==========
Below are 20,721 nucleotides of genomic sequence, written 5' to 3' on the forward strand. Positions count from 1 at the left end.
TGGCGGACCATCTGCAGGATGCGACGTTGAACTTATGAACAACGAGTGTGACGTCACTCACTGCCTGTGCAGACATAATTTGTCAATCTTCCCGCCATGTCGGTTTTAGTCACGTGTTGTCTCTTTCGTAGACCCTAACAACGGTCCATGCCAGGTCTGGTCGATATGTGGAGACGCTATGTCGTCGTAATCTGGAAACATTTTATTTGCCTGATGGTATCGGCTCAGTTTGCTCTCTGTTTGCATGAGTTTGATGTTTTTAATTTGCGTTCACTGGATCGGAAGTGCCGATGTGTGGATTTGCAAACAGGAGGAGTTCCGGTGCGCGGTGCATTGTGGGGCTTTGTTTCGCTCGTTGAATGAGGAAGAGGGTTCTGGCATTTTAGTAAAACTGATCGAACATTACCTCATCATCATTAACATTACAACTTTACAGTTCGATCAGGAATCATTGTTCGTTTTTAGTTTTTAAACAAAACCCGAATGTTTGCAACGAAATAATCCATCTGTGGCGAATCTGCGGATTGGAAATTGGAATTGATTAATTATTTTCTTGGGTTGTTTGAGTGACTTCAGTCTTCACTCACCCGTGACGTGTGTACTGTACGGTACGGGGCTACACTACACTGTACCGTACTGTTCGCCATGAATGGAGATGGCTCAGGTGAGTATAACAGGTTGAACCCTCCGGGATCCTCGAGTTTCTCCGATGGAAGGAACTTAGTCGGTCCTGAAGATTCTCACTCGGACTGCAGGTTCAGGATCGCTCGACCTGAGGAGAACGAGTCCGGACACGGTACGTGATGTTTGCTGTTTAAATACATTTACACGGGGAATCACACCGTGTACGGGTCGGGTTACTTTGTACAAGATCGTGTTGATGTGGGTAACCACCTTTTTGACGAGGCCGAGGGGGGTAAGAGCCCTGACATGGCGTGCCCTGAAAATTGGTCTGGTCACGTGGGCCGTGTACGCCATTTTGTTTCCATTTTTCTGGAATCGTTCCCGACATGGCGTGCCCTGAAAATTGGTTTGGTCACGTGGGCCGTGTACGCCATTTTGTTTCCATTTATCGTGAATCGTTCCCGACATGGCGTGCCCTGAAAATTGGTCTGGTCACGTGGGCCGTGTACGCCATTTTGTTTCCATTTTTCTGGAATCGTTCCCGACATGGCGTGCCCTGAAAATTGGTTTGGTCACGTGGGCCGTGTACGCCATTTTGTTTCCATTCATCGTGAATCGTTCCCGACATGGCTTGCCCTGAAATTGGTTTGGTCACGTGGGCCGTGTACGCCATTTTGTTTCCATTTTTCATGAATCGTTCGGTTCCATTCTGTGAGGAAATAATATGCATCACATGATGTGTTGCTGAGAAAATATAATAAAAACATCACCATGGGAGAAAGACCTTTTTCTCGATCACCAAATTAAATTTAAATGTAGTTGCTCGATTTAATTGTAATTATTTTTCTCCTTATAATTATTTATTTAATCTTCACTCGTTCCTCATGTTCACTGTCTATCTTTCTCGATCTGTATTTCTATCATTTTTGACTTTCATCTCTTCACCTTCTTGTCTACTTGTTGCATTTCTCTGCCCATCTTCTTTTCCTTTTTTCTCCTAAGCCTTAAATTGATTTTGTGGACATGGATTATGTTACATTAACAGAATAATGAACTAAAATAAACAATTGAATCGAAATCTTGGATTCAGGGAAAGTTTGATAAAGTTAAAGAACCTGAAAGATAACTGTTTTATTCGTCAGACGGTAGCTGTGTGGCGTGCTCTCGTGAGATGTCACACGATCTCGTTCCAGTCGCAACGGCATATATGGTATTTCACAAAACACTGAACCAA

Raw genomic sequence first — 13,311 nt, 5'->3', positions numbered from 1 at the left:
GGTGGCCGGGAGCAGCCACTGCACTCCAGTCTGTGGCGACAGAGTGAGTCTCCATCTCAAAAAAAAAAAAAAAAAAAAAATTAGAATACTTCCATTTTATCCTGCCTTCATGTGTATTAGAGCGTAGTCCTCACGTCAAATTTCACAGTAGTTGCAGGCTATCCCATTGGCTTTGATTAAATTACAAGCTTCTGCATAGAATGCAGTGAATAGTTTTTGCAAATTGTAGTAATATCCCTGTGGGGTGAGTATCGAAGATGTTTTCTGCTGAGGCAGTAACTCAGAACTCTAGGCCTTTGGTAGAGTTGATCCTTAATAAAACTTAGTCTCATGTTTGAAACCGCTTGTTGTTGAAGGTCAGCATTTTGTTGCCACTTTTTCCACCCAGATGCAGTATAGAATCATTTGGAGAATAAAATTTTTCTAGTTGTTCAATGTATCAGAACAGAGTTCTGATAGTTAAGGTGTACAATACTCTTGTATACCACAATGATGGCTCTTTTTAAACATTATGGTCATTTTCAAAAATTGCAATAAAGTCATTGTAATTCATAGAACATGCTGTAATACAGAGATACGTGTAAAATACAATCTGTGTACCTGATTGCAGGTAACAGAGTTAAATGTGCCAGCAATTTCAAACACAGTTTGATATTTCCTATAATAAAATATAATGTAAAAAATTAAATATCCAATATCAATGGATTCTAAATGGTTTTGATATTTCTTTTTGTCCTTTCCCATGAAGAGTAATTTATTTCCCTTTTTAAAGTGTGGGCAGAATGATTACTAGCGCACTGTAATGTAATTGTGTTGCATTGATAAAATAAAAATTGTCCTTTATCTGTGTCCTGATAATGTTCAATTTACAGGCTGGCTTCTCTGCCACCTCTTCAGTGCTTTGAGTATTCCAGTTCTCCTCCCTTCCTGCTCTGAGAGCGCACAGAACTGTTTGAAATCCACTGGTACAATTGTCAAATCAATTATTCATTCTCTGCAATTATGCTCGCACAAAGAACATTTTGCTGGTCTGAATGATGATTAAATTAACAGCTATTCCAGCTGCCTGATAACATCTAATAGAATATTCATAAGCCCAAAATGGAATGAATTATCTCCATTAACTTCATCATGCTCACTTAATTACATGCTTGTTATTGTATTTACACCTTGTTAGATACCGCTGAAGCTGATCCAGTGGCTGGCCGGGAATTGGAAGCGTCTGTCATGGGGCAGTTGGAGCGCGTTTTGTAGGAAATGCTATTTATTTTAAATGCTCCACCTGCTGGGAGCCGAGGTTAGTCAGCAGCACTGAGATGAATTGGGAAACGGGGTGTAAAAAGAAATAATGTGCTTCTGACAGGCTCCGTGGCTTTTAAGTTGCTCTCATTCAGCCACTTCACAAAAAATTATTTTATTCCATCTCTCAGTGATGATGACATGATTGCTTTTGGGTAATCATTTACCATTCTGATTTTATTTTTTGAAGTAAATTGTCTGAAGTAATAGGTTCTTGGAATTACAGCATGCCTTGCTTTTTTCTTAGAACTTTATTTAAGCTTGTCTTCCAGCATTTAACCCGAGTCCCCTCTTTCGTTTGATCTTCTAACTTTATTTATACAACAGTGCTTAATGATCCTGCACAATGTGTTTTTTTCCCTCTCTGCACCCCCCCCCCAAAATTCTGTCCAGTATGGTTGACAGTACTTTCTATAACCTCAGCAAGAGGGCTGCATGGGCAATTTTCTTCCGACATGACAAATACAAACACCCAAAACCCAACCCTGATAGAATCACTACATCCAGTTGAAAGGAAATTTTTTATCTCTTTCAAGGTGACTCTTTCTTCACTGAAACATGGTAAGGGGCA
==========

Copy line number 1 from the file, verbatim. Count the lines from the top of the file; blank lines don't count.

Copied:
Below are 20,721 nucleotides of genomic sequence, written 5' to 3' on the forward strand. Positions count from 1 at the left end.